Through a reading of two recent films, Marc Foster’s zombie apocalypse movie, World War Z (2013) and Phillipe Loiret’s socially-realist romance, Welcome (2009) this essay attempts to think about the nature of somatic depiction in the cultural representation of refugees. This reading takes its lead from Judith Butler’s notion of appearance, both as a visible façade and the act of emergence as a form of politics, to qualify Giorgio Agamben’s formulation of politics as a kind of biopolitics that exploits the refugee as a figure of exception. In line with Butler’s intervention, this essay argues for an interpretive practice that reads the textual presentation of the body as carrying political content. That is to say that the representation of the body’s physicality orientates the body’s capacity to enter the realms of the civic. The visual appearance of the body is not a neutral manifestation of the body but rather a performative response to the state’s attempt to circumscribe the forms of political action. Following Butler’s logic, appearance can be construed as a kind of non-verbal speech-act that enters into dialogue with the institutional gatekeepers of the state. Film analysis offers a useful way of concretising the logic of Butler’s political argument especially given how commonly bodily spectacle features across a wide range of cinematic genre. Film theory has long recognised that cinema’s form relies upon the framing and manipulation of the actor’s body and this essay situates the representation of the body of the refugee within this tradition. By examining two films of quite different kinds it shows how the framing of the refugee’s body emerges as a kind of political action that serves as a demand for rights. In the sensational genre of the zombie film, the refugee appears as double figure constituting both the human victim and infected monsters that they attempt to flee. World War Z shows how the attempt of the state to contain the infection by segregating different kinds of bodies (benign and threatening) requires that it too becomes a kind of monstrous other; inflicting damage onto a host of bodies and rendering the healthy citizen a kind of living dead. At the other end of the scale, the socially realist film works by counterposing the body of the citizen and the body of the refugee to highlight the differential concepts of the human that the state must employ in order to police its boundaries. In Welcome, the border appears to require the shaping of the somatic body as a means of overcoming the restrictions on movement, Through this process the refugee might appear to take the form of threatening masculinity that occupies political discourses of securitization and that is used to rationalize border restrictions. However, as a site of somatic needs (for breath, for food, shelter and finally for burial) the body of the refugee also becomes a site of demand for rights that indicts the state’s use of the practices of exception and offers a model for critical practice that can critique the politics of asylum.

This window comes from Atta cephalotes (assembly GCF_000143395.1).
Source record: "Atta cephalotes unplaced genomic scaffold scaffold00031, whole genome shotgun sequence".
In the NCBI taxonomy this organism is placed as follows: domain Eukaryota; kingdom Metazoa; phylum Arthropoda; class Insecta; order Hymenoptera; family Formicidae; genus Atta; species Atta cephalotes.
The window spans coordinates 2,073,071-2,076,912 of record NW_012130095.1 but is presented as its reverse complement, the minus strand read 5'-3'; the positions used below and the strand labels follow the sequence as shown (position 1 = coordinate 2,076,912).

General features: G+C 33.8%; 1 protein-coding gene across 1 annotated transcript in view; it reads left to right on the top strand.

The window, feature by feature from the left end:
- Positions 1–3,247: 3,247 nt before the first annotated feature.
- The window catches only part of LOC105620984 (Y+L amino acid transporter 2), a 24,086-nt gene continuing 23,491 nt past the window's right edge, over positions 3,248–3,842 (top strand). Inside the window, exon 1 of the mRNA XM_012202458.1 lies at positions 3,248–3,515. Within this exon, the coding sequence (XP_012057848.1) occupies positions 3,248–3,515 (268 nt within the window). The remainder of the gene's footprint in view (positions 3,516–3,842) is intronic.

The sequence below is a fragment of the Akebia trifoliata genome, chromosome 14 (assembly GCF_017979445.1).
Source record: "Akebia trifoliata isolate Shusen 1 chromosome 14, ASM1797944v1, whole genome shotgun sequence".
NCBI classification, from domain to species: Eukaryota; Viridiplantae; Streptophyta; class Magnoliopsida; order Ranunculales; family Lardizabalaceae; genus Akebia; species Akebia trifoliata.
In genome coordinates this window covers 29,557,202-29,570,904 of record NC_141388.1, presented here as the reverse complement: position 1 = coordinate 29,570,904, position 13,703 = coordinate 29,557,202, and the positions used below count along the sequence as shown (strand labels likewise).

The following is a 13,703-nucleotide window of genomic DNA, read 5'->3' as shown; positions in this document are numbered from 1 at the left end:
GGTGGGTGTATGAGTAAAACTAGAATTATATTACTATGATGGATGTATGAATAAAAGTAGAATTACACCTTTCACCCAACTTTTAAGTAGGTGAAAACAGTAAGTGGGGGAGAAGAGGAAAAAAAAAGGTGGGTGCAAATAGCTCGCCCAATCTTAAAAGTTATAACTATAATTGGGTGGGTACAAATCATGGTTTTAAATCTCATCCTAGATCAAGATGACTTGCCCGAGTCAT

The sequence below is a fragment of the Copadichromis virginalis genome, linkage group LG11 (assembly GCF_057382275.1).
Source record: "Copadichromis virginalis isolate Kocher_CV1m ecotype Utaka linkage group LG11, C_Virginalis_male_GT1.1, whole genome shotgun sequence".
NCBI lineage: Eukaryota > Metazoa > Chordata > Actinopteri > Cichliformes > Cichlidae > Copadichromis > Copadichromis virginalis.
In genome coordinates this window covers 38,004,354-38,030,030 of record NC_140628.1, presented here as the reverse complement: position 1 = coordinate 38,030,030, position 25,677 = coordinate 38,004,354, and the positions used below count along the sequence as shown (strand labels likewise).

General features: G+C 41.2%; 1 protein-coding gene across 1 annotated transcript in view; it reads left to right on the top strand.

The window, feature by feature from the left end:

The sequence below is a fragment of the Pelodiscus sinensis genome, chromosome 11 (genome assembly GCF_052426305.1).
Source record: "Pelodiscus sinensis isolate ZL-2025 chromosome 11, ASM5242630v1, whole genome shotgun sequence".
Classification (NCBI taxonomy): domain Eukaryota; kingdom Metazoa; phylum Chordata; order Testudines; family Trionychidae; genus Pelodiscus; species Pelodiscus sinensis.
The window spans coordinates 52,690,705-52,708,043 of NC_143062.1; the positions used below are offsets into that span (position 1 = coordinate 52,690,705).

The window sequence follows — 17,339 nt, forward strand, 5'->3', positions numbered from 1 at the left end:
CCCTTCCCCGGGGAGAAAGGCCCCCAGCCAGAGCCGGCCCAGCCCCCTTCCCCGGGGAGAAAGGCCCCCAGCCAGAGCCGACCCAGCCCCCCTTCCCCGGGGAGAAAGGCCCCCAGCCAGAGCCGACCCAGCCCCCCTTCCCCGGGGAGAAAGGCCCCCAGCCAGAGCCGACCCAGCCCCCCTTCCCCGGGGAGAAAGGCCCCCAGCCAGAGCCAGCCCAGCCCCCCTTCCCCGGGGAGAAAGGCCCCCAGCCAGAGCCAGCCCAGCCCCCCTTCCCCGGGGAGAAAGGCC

|Title of host publication||Refugee Imaginaries|
|Subtitle of host publication||Research across the Humanities|
|Editors||Emma Cox, Sam Durrant, David Farrier, Lyndsey Stonebridge, Agnes Wooley|
|Place of Publication||Edinburgh|
|Publisher||Edinburgh University Press|
|Publication status||Published - 1 Dec 2019|
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- School of Humanities and Social Science - Interim Associate Dean Academic Ops
- Centre for Applied Philosophy, Politics and Ethics